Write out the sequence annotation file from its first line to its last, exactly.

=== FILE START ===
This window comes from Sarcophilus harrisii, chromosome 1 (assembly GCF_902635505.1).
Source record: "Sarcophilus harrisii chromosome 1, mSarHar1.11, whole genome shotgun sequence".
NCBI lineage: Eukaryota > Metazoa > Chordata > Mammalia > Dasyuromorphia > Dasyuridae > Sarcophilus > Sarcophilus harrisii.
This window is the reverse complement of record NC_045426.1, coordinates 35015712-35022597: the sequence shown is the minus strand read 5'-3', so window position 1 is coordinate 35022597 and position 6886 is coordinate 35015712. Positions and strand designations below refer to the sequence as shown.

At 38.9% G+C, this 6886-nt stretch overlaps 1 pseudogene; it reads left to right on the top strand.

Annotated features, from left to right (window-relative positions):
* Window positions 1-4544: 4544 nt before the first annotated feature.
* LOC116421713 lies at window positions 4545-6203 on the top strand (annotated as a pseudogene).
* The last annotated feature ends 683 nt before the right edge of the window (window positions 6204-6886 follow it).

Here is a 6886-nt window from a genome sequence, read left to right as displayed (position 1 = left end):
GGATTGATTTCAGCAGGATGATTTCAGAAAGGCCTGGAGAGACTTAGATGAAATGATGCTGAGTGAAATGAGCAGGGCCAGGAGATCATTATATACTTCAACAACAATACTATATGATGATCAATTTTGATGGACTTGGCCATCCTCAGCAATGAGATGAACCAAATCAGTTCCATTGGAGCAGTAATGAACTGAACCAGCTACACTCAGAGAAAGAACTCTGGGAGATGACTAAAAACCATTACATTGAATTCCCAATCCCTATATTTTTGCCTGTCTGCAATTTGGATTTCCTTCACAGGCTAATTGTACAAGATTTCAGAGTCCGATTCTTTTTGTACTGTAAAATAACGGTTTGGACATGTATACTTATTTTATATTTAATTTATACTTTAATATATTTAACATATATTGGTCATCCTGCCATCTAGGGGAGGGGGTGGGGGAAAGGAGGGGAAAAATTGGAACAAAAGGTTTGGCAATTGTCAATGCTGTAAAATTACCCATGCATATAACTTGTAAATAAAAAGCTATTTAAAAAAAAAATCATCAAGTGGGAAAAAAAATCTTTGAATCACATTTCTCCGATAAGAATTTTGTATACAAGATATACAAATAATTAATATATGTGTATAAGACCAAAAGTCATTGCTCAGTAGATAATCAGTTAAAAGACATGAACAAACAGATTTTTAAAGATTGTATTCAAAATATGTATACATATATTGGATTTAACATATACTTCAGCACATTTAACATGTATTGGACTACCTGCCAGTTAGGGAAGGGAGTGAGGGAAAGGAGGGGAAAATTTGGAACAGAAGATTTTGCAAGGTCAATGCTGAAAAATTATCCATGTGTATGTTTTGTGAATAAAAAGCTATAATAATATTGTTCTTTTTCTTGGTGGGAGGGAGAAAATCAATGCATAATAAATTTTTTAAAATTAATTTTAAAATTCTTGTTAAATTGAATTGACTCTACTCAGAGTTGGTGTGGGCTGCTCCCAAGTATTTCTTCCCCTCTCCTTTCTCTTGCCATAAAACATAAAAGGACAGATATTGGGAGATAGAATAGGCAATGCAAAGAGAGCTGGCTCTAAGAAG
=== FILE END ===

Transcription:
This window comes from Sarcophilus harrisii, chromosome 1 (assembly GCF_902635505.1).
Source record: "Sarcophilus harrisii chromosome 1, mSarHar1.11, whole genome shotgun sequence".
NCBI lineage: Eukaryota > Metazoa > Chordata > Mammalia > Dasyuromorphia > Dasyuridae > Sarcophilus > Sarcophilus harrisii.
This window is the reverse complement of record NC_045426.1, coordinates 35015712-35022597: the sequence shown is the minus strand read 5'-3', so window position 1 is coordinate 35022597 and position 6886 is coordinate 35015712. Positions and strand designations below refer to the sequence as shown.

At 38.9% G+C, this 6886-nt stretch overlaps 1 pseudogene; it reads left to right on the top strand.

Annotated features, from left to right (window-relative positions):
* Window positions 1-4544: 4544 nt before the first annotated feature.
* LOC116421713 lies at window positions 4545-6203 on the top strand (annotated as a pseudogene).
* The last annotated feature ends 683 nt before the right edge of the window (window positions 6204-6886 follow it).

Here is a 6886-nt window from a genome sequence, read left to right as displayed (position 1 = left end):
GGATTGATTTCAGCAGGATGATTTCAGAAAGGCCTGGAGAGACTTAGATGAAATGATGCTGAGTGAAATGAGCAGGGCCAGGAGATCATTATATACTTCAACAACAATACTATATGATGATCAATTTTGATGGACTTGGCCATCCTCAGCAATGAGATGAACCAAATCAGTTCCATTGGAGCAGTAATGAACTGAACCAGCTACACTCAGAGAAAGAACTCTGGGAGATGACTAAAAACCATTACATTGAATTCCCAATCCCTATATTTTTGCCTGTCTGCAATTTGGATTTCCTTCACAGGCTAATTGTACAAGATTTCAGAGTCCGATTCTTTTTGTACTGTAAAATAACGGTTTGGACATGTATACTTATTTTATATTTAATTTATACTTTAATATATTTAACATATATTGGTCATCCTGCCATCTAGGGGAGGGGGTGGGGGAAAGGAGGGGAAAAATTGGAACAAAAGGTTTGGCAATTGTCAATGCTGTAAAATTACCCATGCATATAACTTGTAAATAAAAAGCTATTTAAAAAAAAAATCATCAAGTGGGAAAAAAAATCTTTGAATCACATTTCTCCGATAAGAATTTTGTATACAAGATATACAAATAATTAATATATGTGTATAAGACCAAAAGTCATTGCTCAGTAGATAATCAGTTAAAAGACATGAACAAACAGATTTTTAAAGATTGTATTCAAAATATGTATACATATATTGGATTTAACATATACTTCAGCACATTTAACATGTATTGGACTACCTGCCAGTTAGGGAAGGGAGTGAGGGAAAGGAGGGGAAAATTTGGAACAGAAGATTTTGCAAGGTCAATGCTGAAAAATTATCCATGTGTATGTTTTGTGAATAAAAAGCTATAATAATATTGTTCTTTTTCTTGGTGGGAGGGAGAAAATCAATGCATAATAAATTTTTTAAAATTAATTTTAAAATTCTTGTTAAATTGAATTGACTCTACTCAGAGTTGGTGTGGGCTGCTCCCAAGTATTTCTTCCCCTCTCCTTTCTCTTGCCATAAAACATAAAAGGACAGATATTGGGAGATAGAATAGGCAATGCAAAGAGAGCTGGCTCTAAGAAG